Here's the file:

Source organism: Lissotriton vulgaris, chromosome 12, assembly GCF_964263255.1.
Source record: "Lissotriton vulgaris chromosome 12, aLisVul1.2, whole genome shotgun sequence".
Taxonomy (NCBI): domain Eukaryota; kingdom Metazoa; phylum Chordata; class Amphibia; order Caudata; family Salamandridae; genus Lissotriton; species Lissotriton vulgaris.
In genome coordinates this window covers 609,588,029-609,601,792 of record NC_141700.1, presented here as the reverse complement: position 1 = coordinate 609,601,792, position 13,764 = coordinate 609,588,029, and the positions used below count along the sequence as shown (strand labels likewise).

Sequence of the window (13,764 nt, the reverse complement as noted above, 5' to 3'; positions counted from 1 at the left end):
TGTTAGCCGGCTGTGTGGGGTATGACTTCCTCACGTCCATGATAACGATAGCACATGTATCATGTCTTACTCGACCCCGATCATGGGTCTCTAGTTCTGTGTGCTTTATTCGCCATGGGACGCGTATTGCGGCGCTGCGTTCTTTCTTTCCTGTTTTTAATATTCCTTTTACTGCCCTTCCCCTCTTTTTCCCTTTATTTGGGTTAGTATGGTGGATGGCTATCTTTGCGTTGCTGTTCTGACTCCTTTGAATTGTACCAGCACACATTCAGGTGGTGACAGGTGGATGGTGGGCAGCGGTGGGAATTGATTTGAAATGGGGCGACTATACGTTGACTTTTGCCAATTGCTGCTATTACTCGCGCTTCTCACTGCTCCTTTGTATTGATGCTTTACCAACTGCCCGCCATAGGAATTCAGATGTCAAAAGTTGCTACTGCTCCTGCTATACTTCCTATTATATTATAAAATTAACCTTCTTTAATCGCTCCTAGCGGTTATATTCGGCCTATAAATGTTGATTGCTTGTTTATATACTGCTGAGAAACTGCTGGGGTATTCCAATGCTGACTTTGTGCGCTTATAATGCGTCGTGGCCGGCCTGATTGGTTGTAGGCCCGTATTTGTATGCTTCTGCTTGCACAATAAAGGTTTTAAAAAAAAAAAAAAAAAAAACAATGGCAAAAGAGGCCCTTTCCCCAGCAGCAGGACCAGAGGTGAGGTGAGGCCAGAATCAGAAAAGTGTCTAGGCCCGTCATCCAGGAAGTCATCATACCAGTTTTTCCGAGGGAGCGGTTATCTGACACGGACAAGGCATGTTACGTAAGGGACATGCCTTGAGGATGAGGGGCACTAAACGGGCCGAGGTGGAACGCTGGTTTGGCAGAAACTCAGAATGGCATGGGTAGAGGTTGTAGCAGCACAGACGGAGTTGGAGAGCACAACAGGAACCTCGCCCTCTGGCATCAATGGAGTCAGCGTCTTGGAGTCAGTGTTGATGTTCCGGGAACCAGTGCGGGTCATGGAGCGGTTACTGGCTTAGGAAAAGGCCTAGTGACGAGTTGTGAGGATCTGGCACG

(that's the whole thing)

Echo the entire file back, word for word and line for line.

Source organism: Lissotriton vulgaris, chromosome 12, assembly GCF_964263255.1.
Source record: "Lissotriton vulgaris chromosome 12, aLisVul1.2, whole genome shotgun sequence".
Taxonomy (NCBI): domain Eukaryota; kingdom Metazoa; phylum Chordata; class Amphibia; order Caudata; family Salamandridae; genus Lissotriton; species Lissotriton vulgaris.
In genome coordinates this window covers 609,588,029-609,601,792 of record NC_141700.1, presented here as the reverse complement: position 1 = coordinate 609,601,792, position 13,764 = coordinate 609,588,029, and the positions used below count along the sequence as shown (strand labels likewise).

Sequence of the window (13,764 nt, the reverse complement as noted above, 5' to 3'; positions counted from 1 at the left end):
TGTTAGCCGGCTGTGTGGGGTATGACTTCCTCACGTCCATGATAACGATAGCACATGTATCATGTCTTACTCGACCCCGATCATGGGTCTCTAGTTCTGTGTGCTTTATTCGCCATGGGACGCGTATTGCGGCGCTGCGTTCTTTCTTTCCTGTTTTTAATATTCCTTTTACTGCCCTTCCCCTCTTTTTCCCTTTATTTGGGTTAGTATGGTGGATGGCTATCTTTGCGTTGCTGTTCTGACTCCTTTGAATTGTACCAGCACACATTCAGGTGGTGACAGGTGGATGGTGGGCAGCGGTGGGAATTGATTTGAAATGGGGCGACTATACGTTGACTTTTGCCAATTGCTGCTATTACTCGCGCTTCTCACTGCTCCTTTGTATTGATGCTTTACCAACTGCCCGCCATAGGAATTCAGATGTCAAAAGTTGCTACTGCTCCTGCTATACTTCCTATTATATTATAAAATTAACCTTCTTTAATCGCTCCTAGCGGTTATATTCGGCCTATAAATGTTGATTGCTTGTTTATATACTGCTGAGAAACTGCTGGGGTATTCCAATGCTGACTTTGTGCGCTTATAATGCGTCGTGGCCGGCCTGATTGGTTGTAGGCCCGTATTTGTATGCTTCTGCTTGCACAATAAAGGTTTTAAAAAAAAAAAAAAAAAAAACAATGGCAAAAGAGGCCCTTTCCCCAGCAGCAGGACCAGAGGTGAGGTGAGGCCAGAATCAGAAAAGTGTCTAGGCCCGTCATCCAGGAAGTCATCATACCAGTTTTTCCGAGGGAGCGGTTATCTGACACGGACAAGGCATGTTACGTAAGGGACATGCCTTGAGGATGAGGGGCACTAAACGGGCCGAGGTGGAACGCTGGTTTGGCAGAAACTCAGAATGGCATGGGTAGAGGTTGTAGCAGCACAGACGGAGTTGGAGAGCACAACAGGAACCTCGCCCTCTGGCATCAATGGAGTCAGCGTCTTGGAGTCAGTGTTGATGTTCCGGGAACCAGTGCGGGTCATGGAGCGGTTACTGGCTTAGGAAAAGGCCTAGTGACGAGTTGTGAGGATCTGGCACG